On 26 and 27 May, the Hellenic Centre for Disease Control and Prevention in Greece reported two confirmed cases of new influenza A(H1N1) virus infection in travellers returning from Scotland. The two cases had no apparent traceable links to an infectious source. Herein we report details of the two cases and potential public health implications.
A 21-year old Greek man developed mild influenza-like illness on 24 May while in Edinburgh where he studies. Symptoms included cough and fever (39ºC). On 25 May, he travelled to Athens in Greece and the next day, 26 May, he visited the outpatient department of one of the hospitals designated for influenza A(H1N1) in Athens. The examining physician decided to take a pharyngeal swab, which was tested at the National Influenza Reference Laboratory for Southern Greece, although the patient did not meet the European Union (EU) and national criteria for the new influenza A(H1N1) testing (“case under investigation”) . The result of real time PCR was positive for the new influenza A(H1N1) virus (CDC kit). The patient reported no travel history to another place in the past 15 days. To his knowledge, he had no contact with a known case of influenza A(H1N1) or any sick person. However, on 21 May, he met a large number of people, mainly students and attended three student parties in the evenings of 21, 22 and 23 May. Furthermore, he spent a lot of time with his two room-mates and at least two other close friends, one of whom is case 2. The patient has not developed any complications and is in good condition.
A 20-year old Greek man, a close friend and fellow student of case 1, developed mild influenza symptoms without complications, with fever (38ºC), mild cough and myalgia, on 24 May. He travelled from Edinburgh to Thessaloniki in Greece on the previous day, 23 May. On 26 May he visited the AHEPA hospital in Thessaloniki, after he had learnt about his friend’s (case 1) illness. A pharyngeal swab was taken and tested at the National Influenza Reference Laboratory for Northern Greece, and the real time-PCR test was positive for the new influenza A(H1N1) virus (CDC kit). This patient had also attended many of the same social events as case 1, including the party of 21 May, but he had not participated in the parties on 22 and 23 May. The last time he met his friend (case 1) was in the morning of 23 May, when he was leaving Edinburgh.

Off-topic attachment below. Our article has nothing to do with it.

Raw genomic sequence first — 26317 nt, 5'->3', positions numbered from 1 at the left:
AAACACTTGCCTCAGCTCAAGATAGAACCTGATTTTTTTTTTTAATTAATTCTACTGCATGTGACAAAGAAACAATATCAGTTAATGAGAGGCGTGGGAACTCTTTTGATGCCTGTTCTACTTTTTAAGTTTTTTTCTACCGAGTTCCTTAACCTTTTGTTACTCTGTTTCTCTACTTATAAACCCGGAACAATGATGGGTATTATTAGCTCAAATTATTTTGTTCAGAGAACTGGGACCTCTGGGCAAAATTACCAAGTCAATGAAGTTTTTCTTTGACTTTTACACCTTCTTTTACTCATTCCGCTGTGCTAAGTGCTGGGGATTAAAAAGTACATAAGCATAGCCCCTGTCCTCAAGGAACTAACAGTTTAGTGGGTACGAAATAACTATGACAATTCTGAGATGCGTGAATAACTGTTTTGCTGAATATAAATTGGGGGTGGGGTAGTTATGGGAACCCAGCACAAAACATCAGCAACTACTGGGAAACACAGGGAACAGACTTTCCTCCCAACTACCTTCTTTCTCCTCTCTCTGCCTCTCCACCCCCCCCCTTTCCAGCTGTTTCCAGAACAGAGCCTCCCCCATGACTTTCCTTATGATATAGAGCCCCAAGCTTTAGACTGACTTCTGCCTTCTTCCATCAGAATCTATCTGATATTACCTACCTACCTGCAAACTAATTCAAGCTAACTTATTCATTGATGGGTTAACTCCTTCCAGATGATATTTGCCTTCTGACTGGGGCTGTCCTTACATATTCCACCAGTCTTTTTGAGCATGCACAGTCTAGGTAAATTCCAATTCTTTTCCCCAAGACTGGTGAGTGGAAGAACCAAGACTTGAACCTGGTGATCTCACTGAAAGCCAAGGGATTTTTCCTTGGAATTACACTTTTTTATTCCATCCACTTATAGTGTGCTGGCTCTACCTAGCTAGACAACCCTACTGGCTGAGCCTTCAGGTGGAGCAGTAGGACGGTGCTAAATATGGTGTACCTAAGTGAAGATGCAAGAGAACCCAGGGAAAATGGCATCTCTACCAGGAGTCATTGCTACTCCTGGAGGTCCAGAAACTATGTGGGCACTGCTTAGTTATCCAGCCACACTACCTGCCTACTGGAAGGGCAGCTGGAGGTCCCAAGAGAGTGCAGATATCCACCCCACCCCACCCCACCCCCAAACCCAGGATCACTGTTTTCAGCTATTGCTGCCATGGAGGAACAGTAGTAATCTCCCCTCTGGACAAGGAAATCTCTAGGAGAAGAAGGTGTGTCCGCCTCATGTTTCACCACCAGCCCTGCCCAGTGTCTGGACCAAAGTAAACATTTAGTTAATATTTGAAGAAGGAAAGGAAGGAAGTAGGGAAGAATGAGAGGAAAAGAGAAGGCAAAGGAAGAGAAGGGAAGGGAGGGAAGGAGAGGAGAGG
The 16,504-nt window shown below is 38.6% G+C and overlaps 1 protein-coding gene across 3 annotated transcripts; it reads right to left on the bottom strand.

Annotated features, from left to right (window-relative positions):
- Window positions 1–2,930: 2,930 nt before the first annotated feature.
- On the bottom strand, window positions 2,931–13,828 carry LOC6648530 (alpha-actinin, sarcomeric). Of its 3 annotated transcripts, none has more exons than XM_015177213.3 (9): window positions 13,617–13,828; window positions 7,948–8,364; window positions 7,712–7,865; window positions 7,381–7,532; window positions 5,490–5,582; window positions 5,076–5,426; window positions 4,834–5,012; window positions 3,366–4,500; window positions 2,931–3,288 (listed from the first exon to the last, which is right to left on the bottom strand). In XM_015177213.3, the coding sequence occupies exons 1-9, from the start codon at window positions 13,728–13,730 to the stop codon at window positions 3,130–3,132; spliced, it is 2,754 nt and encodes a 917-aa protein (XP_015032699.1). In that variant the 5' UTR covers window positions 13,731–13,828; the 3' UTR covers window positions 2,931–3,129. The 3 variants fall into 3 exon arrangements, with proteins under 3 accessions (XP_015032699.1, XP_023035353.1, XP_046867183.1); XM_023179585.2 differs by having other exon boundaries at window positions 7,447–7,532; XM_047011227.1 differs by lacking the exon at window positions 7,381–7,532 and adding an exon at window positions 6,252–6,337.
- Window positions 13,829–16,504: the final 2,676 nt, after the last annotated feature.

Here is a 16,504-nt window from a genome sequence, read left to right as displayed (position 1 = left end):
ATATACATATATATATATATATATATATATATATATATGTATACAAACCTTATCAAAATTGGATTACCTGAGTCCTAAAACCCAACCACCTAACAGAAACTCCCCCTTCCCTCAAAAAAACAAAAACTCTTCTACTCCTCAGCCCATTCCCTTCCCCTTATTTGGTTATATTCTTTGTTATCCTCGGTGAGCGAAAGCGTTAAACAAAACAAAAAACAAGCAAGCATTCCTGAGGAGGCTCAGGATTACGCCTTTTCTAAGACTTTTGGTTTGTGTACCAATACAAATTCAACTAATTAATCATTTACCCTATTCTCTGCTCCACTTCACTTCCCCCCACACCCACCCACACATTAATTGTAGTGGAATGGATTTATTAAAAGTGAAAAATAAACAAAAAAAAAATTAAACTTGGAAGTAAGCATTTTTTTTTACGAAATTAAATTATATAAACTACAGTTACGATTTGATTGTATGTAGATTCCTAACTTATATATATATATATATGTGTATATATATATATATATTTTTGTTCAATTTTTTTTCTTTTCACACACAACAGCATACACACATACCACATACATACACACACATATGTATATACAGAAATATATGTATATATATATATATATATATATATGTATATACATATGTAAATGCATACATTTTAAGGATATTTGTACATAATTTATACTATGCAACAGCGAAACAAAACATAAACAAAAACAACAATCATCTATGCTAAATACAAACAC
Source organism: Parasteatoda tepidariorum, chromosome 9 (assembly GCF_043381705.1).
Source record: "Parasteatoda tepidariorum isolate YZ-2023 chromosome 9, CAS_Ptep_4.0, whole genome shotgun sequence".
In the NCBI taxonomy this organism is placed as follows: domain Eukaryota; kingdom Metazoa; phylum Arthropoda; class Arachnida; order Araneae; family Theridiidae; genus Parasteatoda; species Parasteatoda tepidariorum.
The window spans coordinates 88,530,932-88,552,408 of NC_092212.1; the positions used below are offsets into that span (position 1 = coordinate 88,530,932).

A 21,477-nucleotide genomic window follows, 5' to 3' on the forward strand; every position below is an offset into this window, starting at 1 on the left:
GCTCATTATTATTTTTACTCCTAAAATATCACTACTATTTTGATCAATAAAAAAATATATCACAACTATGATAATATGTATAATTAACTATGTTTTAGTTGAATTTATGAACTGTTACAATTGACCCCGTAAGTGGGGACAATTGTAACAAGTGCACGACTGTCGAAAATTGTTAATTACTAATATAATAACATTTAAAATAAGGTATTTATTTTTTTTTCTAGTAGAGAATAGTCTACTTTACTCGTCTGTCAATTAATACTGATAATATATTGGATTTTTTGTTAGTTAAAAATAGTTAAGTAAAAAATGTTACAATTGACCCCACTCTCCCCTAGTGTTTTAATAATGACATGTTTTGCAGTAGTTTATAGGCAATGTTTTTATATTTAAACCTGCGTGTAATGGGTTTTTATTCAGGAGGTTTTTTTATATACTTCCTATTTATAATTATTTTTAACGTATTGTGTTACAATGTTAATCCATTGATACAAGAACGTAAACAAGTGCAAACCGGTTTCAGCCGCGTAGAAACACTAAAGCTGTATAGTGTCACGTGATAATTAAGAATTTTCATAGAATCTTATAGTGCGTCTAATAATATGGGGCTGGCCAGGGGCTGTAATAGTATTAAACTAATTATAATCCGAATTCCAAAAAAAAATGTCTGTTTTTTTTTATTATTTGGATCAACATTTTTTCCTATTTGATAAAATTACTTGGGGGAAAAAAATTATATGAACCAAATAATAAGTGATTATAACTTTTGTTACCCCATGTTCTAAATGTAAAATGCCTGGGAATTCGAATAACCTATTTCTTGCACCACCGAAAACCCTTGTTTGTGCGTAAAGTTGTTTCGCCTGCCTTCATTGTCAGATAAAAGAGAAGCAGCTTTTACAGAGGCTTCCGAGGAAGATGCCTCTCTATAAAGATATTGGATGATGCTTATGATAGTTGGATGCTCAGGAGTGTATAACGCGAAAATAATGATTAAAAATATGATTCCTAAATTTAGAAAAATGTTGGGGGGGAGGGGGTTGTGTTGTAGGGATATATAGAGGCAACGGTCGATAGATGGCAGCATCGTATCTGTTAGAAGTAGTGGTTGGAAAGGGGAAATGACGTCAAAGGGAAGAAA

Contact tracing was carried out for close family members, room-mates, close friends and social contacts of both the confirmed cases, as well as for flight contacts of case 1, who was symptomatic during his airway travel. Chemoprophylaxis (oseltamivir) was administered to close contacts in Greece according to the national guidelines. All known contact details were communicated to Health Protection Scotland.
Cases of human infection with influenza A(H1N1) are currently affecting geographically diverse areas around the world [2-4]. Person-to-person transmission has led to increasing numbers of cases in North America that are attributed mainly to local clusters especially in schools . Nevertheless it appears that in areas with high population density sustained transmission within the community has occurred, mainly in Mexico and the United States, to date [2-3, 5]. So far, no sustained community transmission has been reported in Europe. However the situation is characterised as rapidly evolving  and similar clusters have been reported in Europe .
We herein report two cases of influenza A(H1N1) who most probably were not infected from one another, as their symptoms started almost simultaneously and their last person-to-person contact took place about 30 hours before symptom onset. It is likely they had a common exposure during one of their several community gatherings in Scotland with no traceable (at this point) link to the source of infection.